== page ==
“The controversies in divorces never seem to cease,” observes Connolly. He says that both parents are responsible to the creditor (the medical provider). “The settlement agreement, even if approved by the court, does not stop the creditor’s ability to collect from either parent if both are liable at the time of the debt. What this means to parents: even though one parent may not be responsible under the divorce settlement, he or she will still have to pay in order to avoid collection efforts, negative impact on the credit score, and potential legal action. Both are legally obligated to pay the debt. However, if a parent pays these bills for which he or she was not obligated under the settlement, he or she should collect from the other parent, even if it means going to divorce court to do so.”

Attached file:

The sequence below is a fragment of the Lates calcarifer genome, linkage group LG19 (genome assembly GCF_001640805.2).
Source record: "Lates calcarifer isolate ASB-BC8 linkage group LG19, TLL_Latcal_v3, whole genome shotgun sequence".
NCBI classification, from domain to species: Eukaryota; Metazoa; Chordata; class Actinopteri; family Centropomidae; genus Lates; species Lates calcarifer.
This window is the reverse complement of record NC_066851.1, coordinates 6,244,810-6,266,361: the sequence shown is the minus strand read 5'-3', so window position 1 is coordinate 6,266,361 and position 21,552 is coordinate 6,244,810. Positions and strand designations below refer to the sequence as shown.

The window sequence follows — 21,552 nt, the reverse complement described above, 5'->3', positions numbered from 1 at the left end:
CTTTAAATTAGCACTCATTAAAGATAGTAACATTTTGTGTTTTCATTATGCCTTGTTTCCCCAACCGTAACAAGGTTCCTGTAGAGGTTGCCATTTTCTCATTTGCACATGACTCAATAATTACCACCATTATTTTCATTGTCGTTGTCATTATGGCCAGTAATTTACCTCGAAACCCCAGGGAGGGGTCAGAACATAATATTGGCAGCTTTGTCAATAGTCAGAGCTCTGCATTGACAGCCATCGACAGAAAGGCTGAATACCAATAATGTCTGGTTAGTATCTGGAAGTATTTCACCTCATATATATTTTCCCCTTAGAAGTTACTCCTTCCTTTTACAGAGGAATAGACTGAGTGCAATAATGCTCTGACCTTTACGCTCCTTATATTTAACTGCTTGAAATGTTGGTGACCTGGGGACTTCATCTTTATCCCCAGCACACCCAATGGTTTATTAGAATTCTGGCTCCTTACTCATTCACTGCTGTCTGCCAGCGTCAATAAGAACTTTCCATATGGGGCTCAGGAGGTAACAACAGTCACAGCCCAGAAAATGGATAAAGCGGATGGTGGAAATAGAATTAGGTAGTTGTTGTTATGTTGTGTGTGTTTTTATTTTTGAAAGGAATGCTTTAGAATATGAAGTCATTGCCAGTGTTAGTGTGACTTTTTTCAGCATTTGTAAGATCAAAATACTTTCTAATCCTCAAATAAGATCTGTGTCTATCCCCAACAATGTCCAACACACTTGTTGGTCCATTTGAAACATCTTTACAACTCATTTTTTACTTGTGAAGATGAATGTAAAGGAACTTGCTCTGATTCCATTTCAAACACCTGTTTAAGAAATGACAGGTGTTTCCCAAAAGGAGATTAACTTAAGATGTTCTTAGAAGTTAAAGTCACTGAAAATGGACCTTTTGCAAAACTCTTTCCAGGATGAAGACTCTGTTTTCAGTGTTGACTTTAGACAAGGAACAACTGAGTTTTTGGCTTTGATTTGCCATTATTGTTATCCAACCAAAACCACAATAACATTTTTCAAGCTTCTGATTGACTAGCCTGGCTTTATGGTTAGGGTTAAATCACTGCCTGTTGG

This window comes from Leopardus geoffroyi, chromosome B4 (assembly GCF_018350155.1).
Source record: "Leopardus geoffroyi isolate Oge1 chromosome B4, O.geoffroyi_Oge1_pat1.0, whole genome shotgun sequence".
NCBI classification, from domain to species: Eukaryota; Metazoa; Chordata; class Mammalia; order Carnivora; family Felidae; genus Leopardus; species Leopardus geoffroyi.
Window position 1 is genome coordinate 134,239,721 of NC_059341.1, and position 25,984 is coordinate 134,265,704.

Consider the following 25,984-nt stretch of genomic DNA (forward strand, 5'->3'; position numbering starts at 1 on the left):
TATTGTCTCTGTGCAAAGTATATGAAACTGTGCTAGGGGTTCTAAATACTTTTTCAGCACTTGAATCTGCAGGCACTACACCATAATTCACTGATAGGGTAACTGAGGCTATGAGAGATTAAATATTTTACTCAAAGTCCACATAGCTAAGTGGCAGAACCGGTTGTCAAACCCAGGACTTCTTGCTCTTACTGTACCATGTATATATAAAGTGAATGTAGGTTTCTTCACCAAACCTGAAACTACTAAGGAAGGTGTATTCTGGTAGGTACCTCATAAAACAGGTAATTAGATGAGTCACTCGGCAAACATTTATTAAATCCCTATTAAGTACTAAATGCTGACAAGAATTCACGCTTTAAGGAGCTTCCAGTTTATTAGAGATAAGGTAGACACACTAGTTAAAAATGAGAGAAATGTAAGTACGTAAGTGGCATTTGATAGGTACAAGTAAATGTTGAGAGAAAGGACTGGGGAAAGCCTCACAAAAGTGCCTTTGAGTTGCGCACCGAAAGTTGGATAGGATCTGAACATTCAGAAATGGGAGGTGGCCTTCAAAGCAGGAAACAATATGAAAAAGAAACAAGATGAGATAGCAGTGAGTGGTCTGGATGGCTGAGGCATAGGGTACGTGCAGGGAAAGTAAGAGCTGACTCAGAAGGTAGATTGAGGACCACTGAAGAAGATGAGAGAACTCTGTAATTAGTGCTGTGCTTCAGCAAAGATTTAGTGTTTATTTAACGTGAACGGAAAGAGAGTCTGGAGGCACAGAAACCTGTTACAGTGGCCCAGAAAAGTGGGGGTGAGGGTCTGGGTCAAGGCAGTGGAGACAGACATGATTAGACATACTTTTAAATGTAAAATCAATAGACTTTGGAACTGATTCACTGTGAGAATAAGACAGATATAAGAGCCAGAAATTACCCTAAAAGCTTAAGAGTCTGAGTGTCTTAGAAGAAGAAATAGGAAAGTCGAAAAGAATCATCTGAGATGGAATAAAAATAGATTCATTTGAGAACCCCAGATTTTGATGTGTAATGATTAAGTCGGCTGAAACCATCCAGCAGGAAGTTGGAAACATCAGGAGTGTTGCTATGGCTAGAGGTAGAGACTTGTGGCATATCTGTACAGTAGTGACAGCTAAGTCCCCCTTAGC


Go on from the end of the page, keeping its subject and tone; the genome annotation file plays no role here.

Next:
“This happened to me personally when I got divorced,” says Michelle Dunn who worked in debt collections for over 25 years, including experience in medical collections. “This is very common. All the person that is not responsible has to do is make a copy of the portion of their divorce decree that shows the other parent is responsible, and send that to the agency.”
If that doesn’t work, Ginsberg suggests that the spouse who is “being dunned go back to the divorce court and file a motion to hold the other parent in contempt. If the dunned parent gets sued, she could cross claim the other parent on the basis of the non-paying parent’s contractual obligations.”
Image: Alex E. Proimos, via Flickr